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Tesla faces lawsuit from vehicle owners over autonomous driving claims

By Jonathan Stempel

(Reuters) – A U.S. judge on Wednesday rejected Tesla’s request to dismiss a lawsuit accusing Elon Musk’s electric car maker of misleading owners into believing their vehicles could soon have driving capabilities autonomous.

The proposed nationwide class-action lawsuit accused Tesla and Musk of falsely advertising Autopilot and other self-driving technologies since 2016 as working or “just around the corner,” tricking drivers into paying more for their vehicles.

U.S. District Judge Rita Lin of San Francisco said the owners could sue for negligence and fraud, as long as they relied on Tesla’s representations about the vehicles’ hardware and their ability to travel across the United States. United from coast to coast.

Without ruling on the merits, Lin said that “if Tesla meant that its hardware was sufficient to achieve high or full automation, the (complaint) clearly alleges sufficient falsity.”

The judge rejected other requests.

Tesla and its lawyers did not immediately respond to requests for comment. Lawyers for Tesla vehicle owners did not immediately respond to similar requests.

The case was led by Thomas LoSavio, a retired California lawyer who said he paid an $8,000 premium in 2017 for the fully autonomous driving capabilities of a Tesla Model S, believing it would make driving more sure if his reflexes deteriorated with age.

LoSavio said he is still waiting for this technology six years later, with Tesla remaining unable “even remotely” to produce a fully autonomous car.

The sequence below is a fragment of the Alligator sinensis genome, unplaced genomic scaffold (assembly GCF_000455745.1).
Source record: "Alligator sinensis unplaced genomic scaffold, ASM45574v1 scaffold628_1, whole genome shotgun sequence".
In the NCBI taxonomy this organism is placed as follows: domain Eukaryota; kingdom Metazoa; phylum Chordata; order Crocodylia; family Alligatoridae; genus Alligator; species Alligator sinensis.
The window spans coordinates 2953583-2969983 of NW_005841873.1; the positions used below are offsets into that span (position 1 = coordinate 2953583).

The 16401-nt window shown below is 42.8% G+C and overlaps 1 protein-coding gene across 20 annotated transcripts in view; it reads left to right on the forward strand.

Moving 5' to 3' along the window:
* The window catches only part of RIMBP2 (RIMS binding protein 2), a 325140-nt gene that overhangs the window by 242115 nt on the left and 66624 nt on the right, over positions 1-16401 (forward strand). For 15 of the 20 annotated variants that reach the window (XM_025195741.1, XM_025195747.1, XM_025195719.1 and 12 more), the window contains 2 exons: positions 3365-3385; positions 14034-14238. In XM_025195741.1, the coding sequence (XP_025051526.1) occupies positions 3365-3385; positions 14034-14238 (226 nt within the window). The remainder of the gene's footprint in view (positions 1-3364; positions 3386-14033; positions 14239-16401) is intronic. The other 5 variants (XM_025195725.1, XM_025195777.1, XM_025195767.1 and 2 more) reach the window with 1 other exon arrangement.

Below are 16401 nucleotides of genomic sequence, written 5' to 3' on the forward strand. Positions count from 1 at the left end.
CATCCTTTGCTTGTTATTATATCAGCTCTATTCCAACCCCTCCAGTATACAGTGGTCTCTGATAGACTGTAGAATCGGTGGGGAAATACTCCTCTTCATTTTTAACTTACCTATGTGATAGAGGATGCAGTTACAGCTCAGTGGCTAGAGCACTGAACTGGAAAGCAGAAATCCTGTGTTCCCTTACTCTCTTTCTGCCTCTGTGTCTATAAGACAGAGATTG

The lawsuit seeks unspecified damages for people who, since 2016, have purchased or leased Tesla vehicles with Autopilot, Enhanced Autopilot, and Fully Self-Driving features.

Tesla has for many years been the subject of federal investigations into whether its self-driving technology may have contributed to fatal crashes.

Federal prosecutors are separately examining whether Tesla committed securities fraud or wire fraud by misleading investors about its vehicles’ self-driving capabilities, according to three people familiar with the matter.

Tesla said Autopilot allows vehicles to steer, accelerate and brake within their lane, and fully autonomous driving allows vehicles to obey traffic lights and change lanes.

But he acknowledged that neither technology makes vehicles autonomous nor excuses drivers from paying attention to the roads.

The case is In re Tesla Advanced Driver Assistance Systems Litigation, US District Court, Northern District of California, No. 22-05240.

(Reporting by Jonathan Stempel in New York; editing by David Gregorio)

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